A great post on how the 2011 #bisflood will forever change Bismarck.
Most online students are traditional on-campus students in disguise…
A very interesting response to Peter Theil’s assertion that Higher Ed is the next housing bubble.
OK. So, if you know who Dr. Vincent Tinto is, then you know he’s not a private eye. But I’ve always thought the words sounded good with his name.
Last week, I was lucky enough to learn from him (or should I say “with” him?) at the NDUS Retention Summit.
Here are some of my take-aways.
- “We have to learn better together to help our students learn better together.”
- “If we accept a student (for admission into our institutions), we have a moral obligation to help them be successful.”
- “You have to invest in assessment to prove and improve.”
- “I think everyone should have FYE (First Year Experience) courses.”
- “Call John Gardner. Tell him, ‘Vinny said to call.'”
- “Student success does not arise by chance.”
- “No one rises to low expectations.”
- “Early warning systems are much more effective if they’re early.”
I have a lot more to say about this, but I’ll let you ponder on the above quote while I do the same.
Ugh. That title sounds gross, huh? Well, this morning I decided to protein load, if that’s even a real thing. I ate 33 grams of protein, which is about half the daily recommended allowance. Why did I do this?
Lately, I’ve been starving by about 10 a.m. and pretty much eat from the moment I get to work until the moment I get home. I’d like to blame this on the fact that I am still nursing, but I think there’s more to it than that.
I’m thinking that maybe back in the day when people ate bacon and eggs for breakfast, they were on to something. Tons of protein=tons of energy and staying full for more than five minutes.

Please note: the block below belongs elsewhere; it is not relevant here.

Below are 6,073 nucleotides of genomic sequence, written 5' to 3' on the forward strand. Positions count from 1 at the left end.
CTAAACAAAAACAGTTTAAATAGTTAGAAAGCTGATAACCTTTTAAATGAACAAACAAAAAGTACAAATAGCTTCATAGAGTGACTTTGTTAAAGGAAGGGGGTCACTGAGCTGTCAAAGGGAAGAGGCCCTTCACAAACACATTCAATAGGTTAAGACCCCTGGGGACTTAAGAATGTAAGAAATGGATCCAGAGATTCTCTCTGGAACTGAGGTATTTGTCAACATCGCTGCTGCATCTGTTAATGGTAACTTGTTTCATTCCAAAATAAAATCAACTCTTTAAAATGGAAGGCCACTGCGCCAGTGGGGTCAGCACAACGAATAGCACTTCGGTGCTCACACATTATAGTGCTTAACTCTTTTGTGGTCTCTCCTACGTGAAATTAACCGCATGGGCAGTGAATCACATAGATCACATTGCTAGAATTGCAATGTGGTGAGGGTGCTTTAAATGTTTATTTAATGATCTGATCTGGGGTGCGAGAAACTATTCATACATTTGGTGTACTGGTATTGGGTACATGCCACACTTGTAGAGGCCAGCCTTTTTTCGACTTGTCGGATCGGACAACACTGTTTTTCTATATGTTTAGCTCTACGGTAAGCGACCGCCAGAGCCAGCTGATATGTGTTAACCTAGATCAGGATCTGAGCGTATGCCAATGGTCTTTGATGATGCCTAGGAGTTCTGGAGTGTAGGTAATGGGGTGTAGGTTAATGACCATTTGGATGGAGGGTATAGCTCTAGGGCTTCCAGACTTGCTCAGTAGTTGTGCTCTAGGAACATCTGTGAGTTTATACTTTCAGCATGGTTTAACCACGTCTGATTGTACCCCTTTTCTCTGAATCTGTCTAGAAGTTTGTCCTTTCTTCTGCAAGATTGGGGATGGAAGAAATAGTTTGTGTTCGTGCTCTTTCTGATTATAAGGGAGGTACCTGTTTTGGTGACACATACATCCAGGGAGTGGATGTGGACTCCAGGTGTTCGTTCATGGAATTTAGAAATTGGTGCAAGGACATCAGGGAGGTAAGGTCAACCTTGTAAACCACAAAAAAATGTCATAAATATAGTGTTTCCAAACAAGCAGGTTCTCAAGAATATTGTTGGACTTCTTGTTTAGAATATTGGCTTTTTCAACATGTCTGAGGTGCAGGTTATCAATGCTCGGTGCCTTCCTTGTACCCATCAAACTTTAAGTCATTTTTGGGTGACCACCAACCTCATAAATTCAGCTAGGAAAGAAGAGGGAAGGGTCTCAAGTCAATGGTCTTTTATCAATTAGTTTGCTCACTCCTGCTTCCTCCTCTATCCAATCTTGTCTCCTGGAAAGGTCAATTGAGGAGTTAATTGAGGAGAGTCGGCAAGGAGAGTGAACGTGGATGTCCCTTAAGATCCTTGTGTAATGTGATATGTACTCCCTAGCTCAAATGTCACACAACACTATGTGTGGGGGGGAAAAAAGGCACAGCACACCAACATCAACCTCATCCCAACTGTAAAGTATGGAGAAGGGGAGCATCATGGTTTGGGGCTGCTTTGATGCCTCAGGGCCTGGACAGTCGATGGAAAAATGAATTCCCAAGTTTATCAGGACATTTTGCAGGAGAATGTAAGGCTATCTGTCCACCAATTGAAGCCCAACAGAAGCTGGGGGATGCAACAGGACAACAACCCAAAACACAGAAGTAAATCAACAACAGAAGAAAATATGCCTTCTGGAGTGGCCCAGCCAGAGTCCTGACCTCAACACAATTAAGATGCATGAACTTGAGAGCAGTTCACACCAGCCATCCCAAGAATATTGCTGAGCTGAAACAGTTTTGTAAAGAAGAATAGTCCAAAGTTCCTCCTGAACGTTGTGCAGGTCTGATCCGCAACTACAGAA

It’s just an experiment. We’ll see how I feel throughout the morning.
I just thought this was clever and it took about seven seconds to read, so that didn’t hurt.
I always get a little sad when I put my daughter to bed at night. I miss her instantly. I understand why she cries when she wakes up in the middle of the night.
I also think about how every day is the last day she’ll be exactly this particular age that she is and how every day I get closer to the day that she won’t want to fall asleep on my lap any more.
I’m trying my best to just soak it all in while I can.
I love my daughter so much.
She makes me smile every day.
She reminds me what’s important in life.
She constantly explores.
She takes risks.
She finds humor in the simplest things.
She cries when she says goodbye to the people she loves.
She’s not afraid to try new things.
She loves making people happy.
She takes every opportunity to learn something new.
She gives you a hug when you need one most.
She is my hero.
I am writing this post from my iPhone, which doesn’t have Swype. I wish it did.
Today I learned that starting is easier than you might think.
Welcome to my blog.
I remember reading about blogs a decade or so ago, and thinking, “Who in the world would read that?” Well, now I get most of my information from blogs.
Several years back, I wanted to set up a blog, but I thought, “That shark has jumped.”
Now, here I am, starting the blog that I’ve been writing in my mind for about five years, because I finally understand that, much like email and the Internet itself, blogging isn’t just a passing fad for teenagers and narcisists. Blogging is a great opportunity for a writer like myself to share my ideas and be part of an online community.
I’m excited to see where this adventure takes us.